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The use of eLearning to deliver a wide variety of training and education, via a range of mediums, to a diverse audience in a flexible, economical and collaborative manner is now a mainstream option for education delivery throughout the developed world. With advances in technology, connectivity and mobile computing, the digital divide is not what it once was making the virtual learning environment more available through a rise in the provision of open source software and complimentary hosting options.*
ELearning is looking increasingly attractive to developing countries, but there are still challenges, such as ICT use, cultural differences to western theories of andragogy (andragogy is the methods or techniques used to teach adults), and adoption of new training methods. With its prevalence in developed countries, eLearning developers have focused on technical and functional characteristics. In developing countries, eLearning developers must understand how these technological and functional tools can be contextualised to meet their needs.
It is important to understand the needs and background of the learner prior to developing training. This is no different for eLearning and more so in developing countries, largely because of the nature of the society to which they belong. The complexity around the socio-cultural context and the technological environment challenges eLearning implementers to step away from the one size fits all approach. However, it has been shown that with the decrease in the digital divide and the rise in the use of mobile computing and social networking applications, citizens of developing countries are increasingly connected and in a position to benefit from eLearning. This increased connectivity raises the question: can the challenges of eLearning in developing countries be overcome with course design, using current eLearning trends?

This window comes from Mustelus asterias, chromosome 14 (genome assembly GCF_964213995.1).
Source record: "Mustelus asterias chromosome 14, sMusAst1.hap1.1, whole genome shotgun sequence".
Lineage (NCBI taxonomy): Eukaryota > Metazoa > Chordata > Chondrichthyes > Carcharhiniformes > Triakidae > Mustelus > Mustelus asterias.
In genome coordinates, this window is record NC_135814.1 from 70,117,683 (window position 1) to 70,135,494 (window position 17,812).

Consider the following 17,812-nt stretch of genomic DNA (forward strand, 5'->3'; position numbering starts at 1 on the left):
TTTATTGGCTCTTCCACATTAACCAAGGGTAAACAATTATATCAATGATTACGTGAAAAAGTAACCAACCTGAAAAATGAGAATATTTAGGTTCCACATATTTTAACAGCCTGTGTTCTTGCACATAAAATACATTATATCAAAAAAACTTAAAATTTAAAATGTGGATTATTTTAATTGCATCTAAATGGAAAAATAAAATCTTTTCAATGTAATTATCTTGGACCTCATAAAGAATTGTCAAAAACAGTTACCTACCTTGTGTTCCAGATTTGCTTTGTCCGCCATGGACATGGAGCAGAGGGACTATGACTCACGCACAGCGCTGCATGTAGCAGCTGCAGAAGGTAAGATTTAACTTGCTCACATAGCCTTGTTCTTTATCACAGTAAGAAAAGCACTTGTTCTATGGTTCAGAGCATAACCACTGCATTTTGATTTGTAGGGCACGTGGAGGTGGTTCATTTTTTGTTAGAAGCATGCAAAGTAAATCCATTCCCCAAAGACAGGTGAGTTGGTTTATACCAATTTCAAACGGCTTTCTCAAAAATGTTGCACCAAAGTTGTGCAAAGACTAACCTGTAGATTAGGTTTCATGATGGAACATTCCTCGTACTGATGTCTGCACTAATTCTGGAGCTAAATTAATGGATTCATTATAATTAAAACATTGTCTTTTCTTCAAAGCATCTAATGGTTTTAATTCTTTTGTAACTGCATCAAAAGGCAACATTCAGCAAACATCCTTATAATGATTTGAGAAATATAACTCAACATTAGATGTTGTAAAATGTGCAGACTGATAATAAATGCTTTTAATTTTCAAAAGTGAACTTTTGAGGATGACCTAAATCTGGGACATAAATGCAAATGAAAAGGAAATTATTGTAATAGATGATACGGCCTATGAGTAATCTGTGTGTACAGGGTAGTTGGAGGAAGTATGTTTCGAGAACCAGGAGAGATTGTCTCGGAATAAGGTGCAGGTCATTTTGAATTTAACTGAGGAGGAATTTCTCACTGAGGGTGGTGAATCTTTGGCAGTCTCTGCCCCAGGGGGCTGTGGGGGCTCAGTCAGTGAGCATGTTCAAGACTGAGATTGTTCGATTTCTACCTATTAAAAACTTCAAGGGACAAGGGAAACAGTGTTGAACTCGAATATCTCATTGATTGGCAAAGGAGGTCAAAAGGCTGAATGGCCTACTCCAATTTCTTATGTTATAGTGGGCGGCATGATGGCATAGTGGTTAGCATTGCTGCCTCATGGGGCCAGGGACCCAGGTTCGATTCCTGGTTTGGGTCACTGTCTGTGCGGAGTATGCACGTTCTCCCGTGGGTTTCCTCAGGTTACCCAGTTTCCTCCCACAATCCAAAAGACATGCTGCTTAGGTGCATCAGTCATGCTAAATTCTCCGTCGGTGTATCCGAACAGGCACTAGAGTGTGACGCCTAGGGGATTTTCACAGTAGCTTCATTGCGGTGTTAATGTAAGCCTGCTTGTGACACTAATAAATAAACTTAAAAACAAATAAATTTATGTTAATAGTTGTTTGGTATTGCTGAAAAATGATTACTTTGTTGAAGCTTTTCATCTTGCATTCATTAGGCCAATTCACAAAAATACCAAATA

eLearning and its Evolution
The definition of eLearning varies between sources but the general theme is that eLearning is learning through instructional systems that are designed using andragogy and technology, to impart knowledge through the use of digital devices. Early examples of eLearning included systems as simple as CD-ROMs delivered in the mail with corresponding texts. Through ongoing development of andragogy and technology, the term eLearning now implies a more complex delivery method. ELearning is no longer unidirectional content delivery but is interactive, engaging and easy to use products delivered on digital devices.
Students view the learning material and interact with it, other users, and the instructional system itself. The trends in the use of eLearning now establish, at a minimum, an application or platform that provides multimedia content relevant to the learning objectives, delivered using instructional methods that are either instructor-led, self-paced or a combination of both, and through a digital device from a local drive, local server, or the Internet.
Groups like mooc.org, edX, moodle.com, and Google are working to support eLearning trends of more readily available eLearning facilities for course designers and students, through the use of open source platforms and hosting opportunities. Other current eLearning trends such as gamification and m-learning are starting to increase, taking advantage of the popular social media use in developed countries. These eLearning trends work by making learning motivating, engaging and accessible everywhere. These latest eLearning trends require more technical expertise in design and development, but ready to use Internet-based applications such as social media and video hosting can be viable alternatives, until more advanced gamification and m-learning design tools become more readily available.
eLearning for Developing Countries